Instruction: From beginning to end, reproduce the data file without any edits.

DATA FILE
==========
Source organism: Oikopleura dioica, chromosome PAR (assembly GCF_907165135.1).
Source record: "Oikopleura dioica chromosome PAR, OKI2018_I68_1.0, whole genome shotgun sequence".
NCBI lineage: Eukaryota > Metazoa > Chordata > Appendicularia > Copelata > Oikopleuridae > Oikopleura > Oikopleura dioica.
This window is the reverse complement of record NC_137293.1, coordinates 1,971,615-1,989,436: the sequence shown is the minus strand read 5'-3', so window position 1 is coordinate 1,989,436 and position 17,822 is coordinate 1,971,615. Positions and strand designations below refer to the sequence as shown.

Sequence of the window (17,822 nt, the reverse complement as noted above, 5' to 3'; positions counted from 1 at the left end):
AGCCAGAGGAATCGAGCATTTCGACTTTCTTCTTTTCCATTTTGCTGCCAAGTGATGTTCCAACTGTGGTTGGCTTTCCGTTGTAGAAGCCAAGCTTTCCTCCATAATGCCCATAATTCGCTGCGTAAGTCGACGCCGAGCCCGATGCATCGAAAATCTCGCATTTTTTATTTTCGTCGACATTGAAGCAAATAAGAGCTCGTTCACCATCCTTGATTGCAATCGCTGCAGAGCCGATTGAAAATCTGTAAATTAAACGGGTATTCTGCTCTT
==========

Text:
Source organism: Oikopleura dioica, chromosome PAR (assembly GCF_907165135.1).
Source record: "Oikopleura dioica chromosome PAR, OKI2018_I68_1.0, whole genome shotgun sequence".
NCBI lineage: Eukaryota > Metazoa > Chordata > Appendicularia > Copelata > Oikopleuridae > Oikopleura > Oikopleura dioica.
This window is the reverse complement of record NC_137293.1, coordinates 1,971,615-1,989,436: the sequence shown is the minus strand read 5'-3', so window position 1 is coordinate 1,989,436 and position 17,822 is coordinate 1,971,615. Positions and strand designations below refer to the sequence as shown.

Sequence of the window (17,822 nt, the reverse complement as noted above, 5' to 3'; positions counted from 1 at the left end):
AGCCAGAGGAATCGAGCATTTCGACTTTCTTCTTTTCCATTTTGCTGCCAAGTGATGTTCCAACTGTGGTTGGCTTTCCGTTGTAGAAGCCAAGCTTTCCTCCATAATGCCCATAATTCGCTGCGTAAGTCGACGCCGAGCCCGATGCATCGAAAATCTCGCATTTTTTATTTTCGTCGACATTGAAGCAAATAAGAGCTCGTTCACCATCCTTGATTGCAATCGCTGCAGAGCCGATTGAAAATCTGTAAATTAAACGGGTATTCTGCTCTT